The many linkages that bind India and Brazil
The clearest way is to observe the intercontinental, transoceanic movements of Portuguese vessels in the globalisation process that took place in the first modern era
In 2022, India celebrates 75 years of Independence, while Brazil has its 200th anniversary. Both countries have, obviously, much longer histories. For most, these histories have little or nothing in common. Indian culture has its roots in ancient times, in the Asian continent, whereas the origins of American cultures are much younger. Regardless of these obvious differences, a closer look sheds light on many surprising links between the two countries.
The clearest way is to observe the intercontinental, transoceanic movements of Portuguese vessels in the globalisation process that took place in the first modern era (15th and 16th centuries). A fleet organised by Portugal and captained by Pedro Álvares Cabral set sail in 1500, intending to engage in commercial activity and establish a European presence on the west coast of India. On its journey, it veered course and landed on the eastern shores of South America — an episode that traditional historiography calls the “discovery of Brazil” (although the term is questioned by more recent Brazilian historians). Thus, it is possible to say that the origins of the country called Brazil are indelibly linked to India.
But there is more to discover. This connection generated by the Portuguese ships that purchased spices in India and took them to Europe, the so-called Cape Route, necessarily passed through the Brazilian coast. These ships carried the spices, but also deposited in some homes of people who lived in Salvador or Rio de Janeiro, small gems such as ivory figurines with images of Catholic saints, finely worked by Hindu artisans filling orders by Catholic priests who did missionary work in southwest India in the 16th to 18th centuries. As a result, it is possible, for example, to see Christ as the Good Shepherd watching over his flock using the gestures of Indian deities, an amazing confluence of cultures. Today, these statuettes are a high point in the collections of the Museum of Sacred Art of Salvador and National Historical Museum in Rio de Janeiro.
The comings and goings of ships also circulated representatives of the plant world that today we believe both in Brazil and India always belonged to us. Thus, an average Brazilian will swear that mango and jackfruit are typical Brazilian fruits, not knowing that they actually came from India — just as the average Indian would swear that cashew is Indian, without knowing that its origin is the sunny coast of Brazil.
If we jump to current times, we can identify some more affinities. Brazilians and Indians on fair days usually drink delicious sugarcane juice. In fact, for centuries, Brazil’s greatest wealth was the production of sugar from this plant, originally from India. Still today, huge plantations of these cover territories of Brazil and now also provide fuel for cars that is cheaper than oil derivatives. It is not a coincidence that Brazil and India are increasing their cooperation in ethanol, working together for a greener future based on their shared past.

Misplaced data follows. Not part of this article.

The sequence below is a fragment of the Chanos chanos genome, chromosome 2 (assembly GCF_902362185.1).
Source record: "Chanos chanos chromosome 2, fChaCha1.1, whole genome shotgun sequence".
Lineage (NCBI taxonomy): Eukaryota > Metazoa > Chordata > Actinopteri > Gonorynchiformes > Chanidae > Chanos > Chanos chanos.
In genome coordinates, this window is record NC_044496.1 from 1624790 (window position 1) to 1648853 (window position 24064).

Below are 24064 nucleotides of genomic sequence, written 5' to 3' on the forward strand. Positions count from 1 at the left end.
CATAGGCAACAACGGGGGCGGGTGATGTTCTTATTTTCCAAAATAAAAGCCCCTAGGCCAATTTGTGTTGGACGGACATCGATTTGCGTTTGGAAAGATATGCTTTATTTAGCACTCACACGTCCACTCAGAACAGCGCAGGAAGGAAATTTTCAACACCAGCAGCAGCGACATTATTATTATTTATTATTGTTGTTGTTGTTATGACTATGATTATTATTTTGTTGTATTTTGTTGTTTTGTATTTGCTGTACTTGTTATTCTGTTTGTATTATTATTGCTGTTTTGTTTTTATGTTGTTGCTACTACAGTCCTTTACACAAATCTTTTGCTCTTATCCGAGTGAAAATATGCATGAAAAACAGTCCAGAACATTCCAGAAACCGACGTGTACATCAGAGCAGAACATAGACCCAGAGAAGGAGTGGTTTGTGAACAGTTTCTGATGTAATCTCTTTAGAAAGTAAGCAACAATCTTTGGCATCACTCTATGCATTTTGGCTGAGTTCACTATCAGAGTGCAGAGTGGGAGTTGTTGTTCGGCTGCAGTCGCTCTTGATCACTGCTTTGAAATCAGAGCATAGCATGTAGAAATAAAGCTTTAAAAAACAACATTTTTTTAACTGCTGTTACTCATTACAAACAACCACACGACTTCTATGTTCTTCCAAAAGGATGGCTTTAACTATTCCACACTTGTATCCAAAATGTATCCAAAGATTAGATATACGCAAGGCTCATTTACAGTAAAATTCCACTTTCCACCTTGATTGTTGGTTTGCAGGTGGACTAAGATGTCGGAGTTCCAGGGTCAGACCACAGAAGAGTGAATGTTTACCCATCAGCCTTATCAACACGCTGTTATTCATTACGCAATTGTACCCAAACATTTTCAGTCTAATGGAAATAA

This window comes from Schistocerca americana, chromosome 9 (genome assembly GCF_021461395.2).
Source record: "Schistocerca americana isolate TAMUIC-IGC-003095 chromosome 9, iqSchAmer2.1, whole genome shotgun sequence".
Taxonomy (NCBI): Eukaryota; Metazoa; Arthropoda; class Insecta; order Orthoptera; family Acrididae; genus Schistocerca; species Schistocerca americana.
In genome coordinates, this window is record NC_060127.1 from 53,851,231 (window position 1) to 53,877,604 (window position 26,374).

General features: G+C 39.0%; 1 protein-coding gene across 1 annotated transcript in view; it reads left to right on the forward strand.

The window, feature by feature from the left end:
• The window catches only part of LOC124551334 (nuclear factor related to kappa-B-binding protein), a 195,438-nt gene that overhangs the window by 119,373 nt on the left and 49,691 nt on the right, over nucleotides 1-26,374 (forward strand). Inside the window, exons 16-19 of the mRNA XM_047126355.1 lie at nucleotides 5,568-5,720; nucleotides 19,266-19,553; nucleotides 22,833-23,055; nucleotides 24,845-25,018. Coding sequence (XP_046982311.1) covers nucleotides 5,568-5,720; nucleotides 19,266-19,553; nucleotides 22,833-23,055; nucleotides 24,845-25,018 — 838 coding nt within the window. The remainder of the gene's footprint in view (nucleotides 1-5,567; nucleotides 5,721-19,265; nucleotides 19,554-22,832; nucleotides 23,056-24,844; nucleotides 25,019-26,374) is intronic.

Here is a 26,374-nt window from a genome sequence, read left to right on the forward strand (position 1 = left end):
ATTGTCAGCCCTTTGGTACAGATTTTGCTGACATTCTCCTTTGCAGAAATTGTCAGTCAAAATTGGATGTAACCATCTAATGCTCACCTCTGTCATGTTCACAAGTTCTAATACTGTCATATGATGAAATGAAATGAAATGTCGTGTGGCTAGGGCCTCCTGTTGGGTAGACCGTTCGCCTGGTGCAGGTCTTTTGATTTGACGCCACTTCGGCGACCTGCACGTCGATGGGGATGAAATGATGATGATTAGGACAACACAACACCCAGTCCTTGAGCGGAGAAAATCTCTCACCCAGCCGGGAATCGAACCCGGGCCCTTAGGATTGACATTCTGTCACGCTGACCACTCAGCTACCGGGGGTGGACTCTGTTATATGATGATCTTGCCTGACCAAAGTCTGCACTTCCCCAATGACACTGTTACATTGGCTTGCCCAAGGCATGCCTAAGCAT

An even more surprising point of contact can be found during the best known festivity of Brazil: Carnaval. In the Brazilian city of Salvador, one of the most traditional and popular Carnaval parades is the “Afoxé Filhos de Gandhi” (literally “sons of Gandhi”, playing the “afoxé”, a ritual drum used in Afro-Brazilian religions). The group is composed only by men who, in honour of the Mahatma and his message, use all-white clothes similar to the dhoti. They go out singing and dancing, in the name of peace among all human beings.
India and Brazil share even more affinities. A few years ago, one of the most successful soap operas in Brazil was called Caminho das Índias (Indian Way or Path to India). The plot was centred on Indian and Brazilian families mingling with each other with great ease in cities in Brazil and India. The success was resounding and popularised some Hindi expressions, such as namaste and theek he.
Other elements of Indian culture are also seen in Brazil — the ancient Indian practices of Ayurveda, yoga, and meditation. In cooking, there has also been a lot of cultural circulation. For instance, kenge of Goan origin is now a dish among Brazilians, called canja. The points of contact between India and Brazil are plentiful. We just need to sharpen our eyes to see them.
Celia Tavares is associate professor of modern history, State University of Rio de Janeiro, member of the “Visions of Asia” group, a network of history researchers on Asian History topics
The views expressed are personal